NBA Futures – What’s the Point Anymore?

“Too good to be true” is an expression for a reason. One day you’re George W. Bush, the president with the highest approval rating of all time. The next you’re George W. Bush, the president with the lowest approval rating of all time. The Golden State Warriors were like early Bush, in that everybody got a kick out of them. But those days seem to be over now.

Kevin Durant and the Warriors teamed up to orchestrate a heel-turn so massive, it would make the Rock cringe. The four-time scoring champion and 2014 MVP is abandoning the only franchise he’s ever known to join the team that just broke the NBA record for wins in a season. And here I thought the salary cap was in place to maintain a competitive balance.

Super teams are nothing new to the NBA: from the 2007 Boston Celtics to the Miami Heat of a few years ago. But this one hurts to see. The Warriors had built a likable and talented core almost exclusively through the draft, and made two straight finals because of it. Adding Durant to this group was the equivalent of bringing a bazooka to a knife fight (and nobody likes the guy who does that: it’s called a “knife fight” for a reason).

If ever a regular season of a professional sport was a formality, it’ll be this one. The only thing worth tracking will be whether the Warriors can top last year’s record (and given the growing pains of super team’s in the past, it seems unlikely). Worse than that, though, was the loss of the Thunder’s contender status. Durant and Russell Westbrook were a dynamic duo that almost ousted the Warriors in the conference finals. Now, with just Westbrook leading them, the Thunder will be a playoff team, but I doubt they’ll be able to challenge San Antonio and Golden State like they did this spring.

The Western Conference now looks just as boring as the East, with one team already anointed the champs. Sure, the Spurs will be good (the addition of Pau Gasol was a nice one), but even they’re going off at long odds for a reason.

Speaking of those odds, as you can imagine, there’s not a lot of gold available for betting Golden State. The Warriors are going off at 4/5 odds to win the NBA Title and, as ridiculous as that sounds, the value’s only going to get worse as time goes on.

“There has to be another team worth betting somewhere on this board,” you may be thinking to yourself. After all, Cleveland did orchestrate a miraculous upset in this year’s finals; who’s to say that can’t happen twice?

Well, history for one. The 2016 NBA Finals were the seventh rematch since 1978, and the only team to win two matchups in a row was the Michael Jordan Bulls in ’97 and ’98.

If you do want to grab some long odds with value, you could always take a team like the Los Angeles Clippers. Decimated by injuries last postseason, the Clips are due to finally get over the hump and make a conference finals, at which point you’d have the option of hedging that bet against the guaranteed-to-be-there Warriors.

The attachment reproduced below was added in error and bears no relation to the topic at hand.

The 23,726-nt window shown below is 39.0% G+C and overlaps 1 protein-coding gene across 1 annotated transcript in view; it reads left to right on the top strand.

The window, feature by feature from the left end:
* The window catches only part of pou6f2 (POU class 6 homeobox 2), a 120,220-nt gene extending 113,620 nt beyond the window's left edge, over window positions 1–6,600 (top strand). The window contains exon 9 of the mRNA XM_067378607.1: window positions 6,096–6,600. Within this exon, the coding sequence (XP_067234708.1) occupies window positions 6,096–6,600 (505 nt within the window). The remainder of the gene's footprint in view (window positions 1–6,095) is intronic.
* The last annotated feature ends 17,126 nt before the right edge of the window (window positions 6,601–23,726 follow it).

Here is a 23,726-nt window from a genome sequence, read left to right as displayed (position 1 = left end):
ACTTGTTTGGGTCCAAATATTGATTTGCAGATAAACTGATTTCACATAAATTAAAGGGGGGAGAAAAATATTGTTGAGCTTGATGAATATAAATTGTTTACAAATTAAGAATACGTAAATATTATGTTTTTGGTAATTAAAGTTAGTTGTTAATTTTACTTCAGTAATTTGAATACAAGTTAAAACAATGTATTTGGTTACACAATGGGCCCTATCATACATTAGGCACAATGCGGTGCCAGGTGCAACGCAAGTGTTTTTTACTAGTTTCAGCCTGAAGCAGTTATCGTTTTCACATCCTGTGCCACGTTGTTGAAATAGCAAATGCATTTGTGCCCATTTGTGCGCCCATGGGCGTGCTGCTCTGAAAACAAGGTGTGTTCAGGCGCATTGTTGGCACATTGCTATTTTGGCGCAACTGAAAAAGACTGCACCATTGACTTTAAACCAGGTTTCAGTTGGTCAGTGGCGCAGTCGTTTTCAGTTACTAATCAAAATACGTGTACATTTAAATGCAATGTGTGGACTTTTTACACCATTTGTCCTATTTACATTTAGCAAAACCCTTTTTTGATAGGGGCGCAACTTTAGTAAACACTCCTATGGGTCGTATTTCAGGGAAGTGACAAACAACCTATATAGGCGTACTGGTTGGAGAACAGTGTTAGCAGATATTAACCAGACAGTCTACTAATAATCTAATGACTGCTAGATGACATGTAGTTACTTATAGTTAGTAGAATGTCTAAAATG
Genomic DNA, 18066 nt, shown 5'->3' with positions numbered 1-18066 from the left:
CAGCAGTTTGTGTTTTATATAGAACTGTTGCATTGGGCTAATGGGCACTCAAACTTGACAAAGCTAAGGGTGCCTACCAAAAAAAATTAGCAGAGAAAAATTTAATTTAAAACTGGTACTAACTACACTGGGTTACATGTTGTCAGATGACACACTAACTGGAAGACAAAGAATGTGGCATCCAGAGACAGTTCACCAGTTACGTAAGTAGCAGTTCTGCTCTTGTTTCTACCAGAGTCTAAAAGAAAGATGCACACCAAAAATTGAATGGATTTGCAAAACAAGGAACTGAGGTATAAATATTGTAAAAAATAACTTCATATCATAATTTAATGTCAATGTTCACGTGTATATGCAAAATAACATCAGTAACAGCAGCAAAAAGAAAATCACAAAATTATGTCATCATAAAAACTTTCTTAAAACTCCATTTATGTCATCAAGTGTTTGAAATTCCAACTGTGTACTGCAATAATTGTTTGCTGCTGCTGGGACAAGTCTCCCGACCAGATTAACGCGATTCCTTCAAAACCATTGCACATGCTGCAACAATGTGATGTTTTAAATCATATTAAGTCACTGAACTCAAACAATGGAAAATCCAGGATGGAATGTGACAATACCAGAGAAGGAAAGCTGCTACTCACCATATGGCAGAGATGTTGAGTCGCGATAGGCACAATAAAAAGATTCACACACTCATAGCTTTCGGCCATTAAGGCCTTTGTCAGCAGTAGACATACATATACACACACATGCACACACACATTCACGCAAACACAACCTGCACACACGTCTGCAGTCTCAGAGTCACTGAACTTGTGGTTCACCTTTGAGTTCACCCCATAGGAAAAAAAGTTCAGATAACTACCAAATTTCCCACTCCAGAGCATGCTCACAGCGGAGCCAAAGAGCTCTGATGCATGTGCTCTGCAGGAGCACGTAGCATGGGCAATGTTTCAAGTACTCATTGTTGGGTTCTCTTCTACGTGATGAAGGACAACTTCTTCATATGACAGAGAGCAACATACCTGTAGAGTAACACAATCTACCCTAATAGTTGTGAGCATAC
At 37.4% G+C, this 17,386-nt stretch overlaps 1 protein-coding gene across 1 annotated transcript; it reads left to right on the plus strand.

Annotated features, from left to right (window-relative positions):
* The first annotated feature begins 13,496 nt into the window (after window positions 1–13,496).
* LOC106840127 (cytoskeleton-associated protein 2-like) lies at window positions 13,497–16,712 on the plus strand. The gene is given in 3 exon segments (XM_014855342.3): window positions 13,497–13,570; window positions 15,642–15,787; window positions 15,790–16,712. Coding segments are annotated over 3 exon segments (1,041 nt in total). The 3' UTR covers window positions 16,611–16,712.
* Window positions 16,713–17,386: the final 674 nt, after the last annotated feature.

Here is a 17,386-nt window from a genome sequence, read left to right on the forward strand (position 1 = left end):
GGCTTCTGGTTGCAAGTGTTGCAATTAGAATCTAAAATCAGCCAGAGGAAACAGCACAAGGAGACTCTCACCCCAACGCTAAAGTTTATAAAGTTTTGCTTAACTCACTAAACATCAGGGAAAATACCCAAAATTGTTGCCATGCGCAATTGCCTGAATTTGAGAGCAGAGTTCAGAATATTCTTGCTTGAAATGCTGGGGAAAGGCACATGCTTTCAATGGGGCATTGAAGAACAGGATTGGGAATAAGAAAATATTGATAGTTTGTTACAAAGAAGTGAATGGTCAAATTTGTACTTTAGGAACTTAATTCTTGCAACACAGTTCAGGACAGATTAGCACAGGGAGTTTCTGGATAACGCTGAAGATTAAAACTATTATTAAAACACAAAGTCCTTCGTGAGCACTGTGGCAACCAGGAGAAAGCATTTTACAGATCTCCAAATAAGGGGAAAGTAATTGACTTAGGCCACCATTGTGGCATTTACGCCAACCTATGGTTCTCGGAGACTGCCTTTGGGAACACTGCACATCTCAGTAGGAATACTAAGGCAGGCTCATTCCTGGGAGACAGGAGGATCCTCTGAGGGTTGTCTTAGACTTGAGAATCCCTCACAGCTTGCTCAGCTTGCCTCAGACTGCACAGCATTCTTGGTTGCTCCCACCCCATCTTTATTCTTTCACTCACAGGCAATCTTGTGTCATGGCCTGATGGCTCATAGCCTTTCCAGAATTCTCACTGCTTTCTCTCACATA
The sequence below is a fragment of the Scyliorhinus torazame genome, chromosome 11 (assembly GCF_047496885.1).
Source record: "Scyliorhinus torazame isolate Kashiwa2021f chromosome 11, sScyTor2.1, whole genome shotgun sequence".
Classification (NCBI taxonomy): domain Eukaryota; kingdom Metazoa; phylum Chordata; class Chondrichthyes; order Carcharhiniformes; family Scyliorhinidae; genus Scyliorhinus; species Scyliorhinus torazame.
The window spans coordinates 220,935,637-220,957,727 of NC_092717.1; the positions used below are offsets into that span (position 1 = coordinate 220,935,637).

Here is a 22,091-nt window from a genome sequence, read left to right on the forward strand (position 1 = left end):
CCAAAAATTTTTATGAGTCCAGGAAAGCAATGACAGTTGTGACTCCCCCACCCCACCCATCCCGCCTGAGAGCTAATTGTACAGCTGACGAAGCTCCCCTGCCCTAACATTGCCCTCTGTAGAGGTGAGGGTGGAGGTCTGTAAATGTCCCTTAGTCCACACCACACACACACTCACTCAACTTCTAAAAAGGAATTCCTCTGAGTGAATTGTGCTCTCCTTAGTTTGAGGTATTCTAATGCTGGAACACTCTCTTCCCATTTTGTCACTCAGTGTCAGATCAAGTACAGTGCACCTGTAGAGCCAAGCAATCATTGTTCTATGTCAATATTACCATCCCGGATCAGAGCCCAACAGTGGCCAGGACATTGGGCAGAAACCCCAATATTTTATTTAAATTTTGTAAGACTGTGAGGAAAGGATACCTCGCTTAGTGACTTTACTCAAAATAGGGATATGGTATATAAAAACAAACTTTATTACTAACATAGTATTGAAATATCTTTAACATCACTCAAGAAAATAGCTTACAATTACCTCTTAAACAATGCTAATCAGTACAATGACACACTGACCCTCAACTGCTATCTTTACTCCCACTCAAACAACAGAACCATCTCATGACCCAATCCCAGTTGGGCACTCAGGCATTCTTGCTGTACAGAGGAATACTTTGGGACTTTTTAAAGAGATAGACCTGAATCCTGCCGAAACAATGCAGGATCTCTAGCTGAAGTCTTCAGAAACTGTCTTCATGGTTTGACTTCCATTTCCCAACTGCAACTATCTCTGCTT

Another interesting team is Boston in the East. The Celtics beefed up by adding Al Horford. (They were close to getting Durant as well, but Tom Brady must’ve said the wrong thing.) Along with third-overall pick Jaylen Brown, they have a roster capable of making a run at the two-seed. But, more importantly, if they like their chances against Cleveland in the playoffs, they have enough assets to pull off a deal at the trade deadline.

There should be some interesting talk around that deadline, too. For example, Russell Westbrook is headed for free agency next summer: would Oklahoma City really let another star player walk for nothing?

It will take just such a trade to make the NBA a more competitive place this season. Until then, we’ll just count down the days to Warriors-Cavaliers III: It’s Gotta be KD.

I’ll leave you with the revamped 2017 title futures, just to cover my bases. Hey look, the Sixers aren’t alone at the bottom anymore!

2017 NBA Title Futures

Golden State Warriors: 4/5
Cleveland Cavaliers: 7/2
San Antonio Spurs: 8/1
Boston Celtics: 20/1
Los Angeles Clippers: 22/1
Miami Heat: 30/1
Oklahoma City Thunder: 33/1
Toronto Raptors: 33/1
Atlanta Hawks: 35/1
Minnesota Timberwolves: 50/1
New York Knicks: 50/1
Indiana Pacers: 66/1
Houston Rockets: 66/1
Memphis Grizzlies: 66/1
Utah Jazz: 66/1
Chicago Bulls: 80/1
Dallas Mavericks: 80/1
New Orleans Pelicans: 80/1
Portland Trail Blazers: 80/1
Charlotte Hornets: 100/1
Detroit Pistons: 100/1
Washington Wizards: 100/1
Los Angeles Lakers: 150/1
Milwaukee Bucks: 150/1
Orlando Magic: 150/1
Denver Nuggets: 250/1
Sacramento Kings: 250/1
Brooklyn Nets: 500/1
Philadelphia 76ers: 500/1
Phoenix Suns: 500/1

(Photo Credit: rocor (Originally uploaded to Flickr)[].)


An avid NHL fan of over 20 years, Malloy made his first bet against a friend during the 2001 Stanley Cup Finals (going against Ray Bourque) and has been hooked ever since. He has yet to pay off that debt of $2, but he's made plenty back since. In between worrying about the league's next lockout, he regularly contributes to MTS and is also fluent in football, basketball, baseball and French (sort of).

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